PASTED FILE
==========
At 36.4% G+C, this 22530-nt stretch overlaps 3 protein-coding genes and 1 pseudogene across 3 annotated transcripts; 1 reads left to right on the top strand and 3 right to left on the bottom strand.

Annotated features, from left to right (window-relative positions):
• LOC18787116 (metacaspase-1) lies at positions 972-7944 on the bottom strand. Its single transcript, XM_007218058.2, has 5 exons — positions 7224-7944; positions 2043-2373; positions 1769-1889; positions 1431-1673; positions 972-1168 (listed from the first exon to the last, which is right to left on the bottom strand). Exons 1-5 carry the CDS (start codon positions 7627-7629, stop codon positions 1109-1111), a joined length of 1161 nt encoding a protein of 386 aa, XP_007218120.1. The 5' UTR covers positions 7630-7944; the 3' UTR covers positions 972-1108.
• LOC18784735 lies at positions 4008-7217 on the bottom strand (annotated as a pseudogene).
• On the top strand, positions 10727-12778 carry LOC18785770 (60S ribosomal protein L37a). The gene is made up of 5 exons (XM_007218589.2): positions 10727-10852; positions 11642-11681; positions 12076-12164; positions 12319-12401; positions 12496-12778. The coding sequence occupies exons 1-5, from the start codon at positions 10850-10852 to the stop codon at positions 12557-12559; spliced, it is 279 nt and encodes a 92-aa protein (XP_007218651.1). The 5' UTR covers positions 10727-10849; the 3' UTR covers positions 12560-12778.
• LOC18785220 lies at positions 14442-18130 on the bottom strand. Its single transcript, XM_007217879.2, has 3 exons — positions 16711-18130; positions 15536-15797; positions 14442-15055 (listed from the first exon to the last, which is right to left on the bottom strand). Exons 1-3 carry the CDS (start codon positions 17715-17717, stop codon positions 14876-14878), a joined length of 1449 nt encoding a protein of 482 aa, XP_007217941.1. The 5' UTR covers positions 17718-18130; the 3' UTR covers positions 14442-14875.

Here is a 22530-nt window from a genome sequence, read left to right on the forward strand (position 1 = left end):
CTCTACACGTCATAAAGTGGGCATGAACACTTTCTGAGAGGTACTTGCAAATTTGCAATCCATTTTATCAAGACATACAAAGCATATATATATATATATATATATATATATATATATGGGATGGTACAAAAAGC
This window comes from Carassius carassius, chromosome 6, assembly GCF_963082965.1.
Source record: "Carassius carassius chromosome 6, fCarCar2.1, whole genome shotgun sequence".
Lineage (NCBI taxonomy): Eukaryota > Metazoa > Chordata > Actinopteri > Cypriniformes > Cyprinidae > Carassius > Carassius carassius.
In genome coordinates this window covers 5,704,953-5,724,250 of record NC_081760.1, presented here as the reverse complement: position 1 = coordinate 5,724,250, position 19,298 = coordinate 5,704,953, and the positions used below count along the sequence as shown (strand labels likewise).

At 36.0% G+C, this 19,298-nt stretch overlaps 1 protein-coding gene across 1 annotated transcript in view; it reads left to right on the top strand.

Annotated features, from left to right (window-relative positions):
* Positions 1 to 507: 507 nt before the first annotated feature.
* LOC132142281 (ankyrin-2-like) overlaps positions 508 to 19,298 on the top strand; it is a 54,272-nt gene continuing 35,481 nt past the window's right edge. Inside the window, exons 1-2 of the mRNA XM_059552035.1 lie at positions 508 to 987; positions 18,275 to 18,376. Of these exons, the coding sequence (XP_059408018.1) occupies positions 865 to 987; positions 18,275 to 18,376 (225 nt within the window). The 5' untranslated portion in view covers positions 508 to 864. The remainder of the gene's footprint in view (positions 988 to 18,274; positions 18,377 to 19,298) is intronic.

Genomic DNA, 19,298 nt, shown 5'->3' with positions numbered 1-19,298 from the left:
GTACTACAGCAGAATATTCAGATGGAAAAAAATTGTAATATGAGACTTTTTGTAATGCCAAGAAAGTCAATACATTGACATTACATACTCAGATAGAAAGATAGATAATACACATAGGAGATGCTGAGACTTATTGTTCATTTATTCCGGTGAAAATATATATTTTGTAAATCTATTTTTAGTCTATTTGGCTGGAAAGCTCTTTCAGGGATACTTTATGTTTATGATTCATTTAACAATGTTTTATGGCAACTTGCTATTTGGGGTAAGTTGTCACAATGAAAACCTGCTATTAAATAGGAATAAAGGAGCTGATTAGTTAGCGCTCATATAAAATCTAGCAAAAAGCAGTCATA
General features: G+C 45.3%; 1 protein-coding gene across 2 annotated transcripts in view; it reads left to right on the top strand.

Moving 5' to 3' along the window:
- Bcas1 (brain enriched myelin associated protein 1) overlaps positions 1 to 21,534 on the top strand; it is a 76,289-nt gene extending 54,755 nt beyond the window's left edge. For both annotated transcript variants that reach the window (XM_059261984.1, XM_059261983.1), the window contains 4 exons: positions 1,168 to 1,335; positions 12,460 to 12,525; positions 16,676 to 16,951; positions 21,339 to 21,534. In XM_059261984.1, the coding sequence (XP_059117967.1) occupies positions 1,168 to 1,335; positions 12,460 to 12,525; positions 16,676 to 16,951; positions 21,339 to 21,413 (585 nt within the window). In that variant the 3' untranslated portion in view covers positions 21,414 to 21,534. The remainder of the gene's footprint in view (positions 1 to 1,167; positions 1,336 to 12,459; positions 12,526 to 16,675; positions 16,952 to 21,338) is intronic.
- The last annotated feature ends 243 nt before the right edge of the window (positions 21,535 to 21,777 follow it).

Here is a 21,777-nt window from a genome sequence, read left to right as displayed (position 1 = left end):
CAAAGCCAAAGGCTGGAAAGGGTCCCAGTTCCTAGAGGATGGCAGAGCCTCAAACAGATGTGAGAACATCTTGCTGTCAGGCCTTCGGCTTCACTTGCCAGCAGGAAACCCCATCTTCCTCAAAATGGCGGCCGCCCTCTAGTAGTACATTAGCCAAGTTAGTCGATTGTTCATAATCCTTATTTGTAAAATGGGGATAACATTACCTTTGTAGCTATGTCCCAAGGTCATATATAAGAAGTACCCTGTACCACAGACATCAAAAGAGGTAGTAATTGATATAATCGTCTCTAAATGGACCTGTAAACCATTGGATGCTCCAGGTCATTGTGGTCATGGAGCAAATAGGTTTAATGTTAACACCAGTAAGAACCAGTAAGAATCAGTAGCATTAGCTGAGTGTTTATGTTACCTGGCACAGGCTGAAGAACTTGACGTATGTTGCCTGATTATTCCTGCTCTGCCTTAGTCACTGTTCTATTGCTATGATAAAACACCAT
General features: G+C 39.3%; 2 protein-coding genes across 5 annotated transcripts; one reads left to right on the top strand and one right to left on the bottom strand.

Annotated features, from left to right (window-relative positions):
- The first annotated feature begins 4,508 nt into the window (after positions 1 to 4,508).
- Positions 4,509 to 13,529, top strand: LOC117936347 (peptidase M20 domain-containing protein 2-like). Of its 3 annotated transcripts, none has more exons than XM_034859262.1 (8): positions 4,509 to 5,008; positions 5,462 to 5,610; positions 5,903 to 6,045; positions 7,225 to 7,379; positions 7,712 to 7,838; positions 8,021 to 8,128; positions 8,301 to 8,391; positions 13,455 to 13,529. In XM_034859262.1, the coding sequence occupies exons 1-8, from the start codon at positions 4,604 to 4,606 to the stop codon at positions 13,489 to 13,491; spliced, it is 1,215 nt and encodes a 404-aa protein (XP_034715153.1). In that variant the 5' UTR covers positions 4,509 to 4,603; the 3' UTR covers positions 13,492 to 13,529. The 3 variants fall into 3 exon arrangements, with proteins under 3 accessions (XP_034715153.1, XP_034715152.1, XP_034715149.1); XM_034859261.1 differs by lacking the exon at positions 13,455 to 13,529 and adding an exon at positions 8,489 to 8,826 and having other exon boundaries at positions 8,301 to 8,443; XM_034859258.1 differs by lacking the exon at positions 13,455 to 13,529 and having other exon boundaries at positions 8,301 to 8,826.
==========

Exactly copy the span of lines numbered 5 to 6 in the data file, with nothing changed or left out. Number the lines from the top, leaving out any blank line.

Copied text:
• On the top strand, positions 10727-12778 carry LOC18785770 (60S ribosomal protein L37a). The gene is made up of 5 exons (XM_007218589.2): positions 10727-10852; positions 11642-11681; positions 12076-12164; positions 12319-12401; positions 12496-12778. The coding sequence occupies exons 1-5, from the start codon at positions 10850-10852 to the stop codon at positions 12557-12559; spliced, it is 279 nt and encodes a 92-aa protein (XP_007218651.1). The 5' UTR covers positions 10727-10849; the 3' UTR covers positions 12560-12778.
• LOC18785220 lies at positions 14442-18130 on the bottom strand. Its single transcript, XM_007217879.2, has 3 exons — positions 16711-18130; positions 15536-15797; positions 14442-15055 (listed from the first exon to the last, which is right to left on the bottom strand). Exons 1-3 carry the CDS (start codon positions 17715-17717, stop codon positions 14876-14878), a joined length of 1449 nt encoding a protein of 482 aa, XP_007217941.1. The 5' UTR covers positions 17718-18130; the 3' UTR covers positions 14442-14875.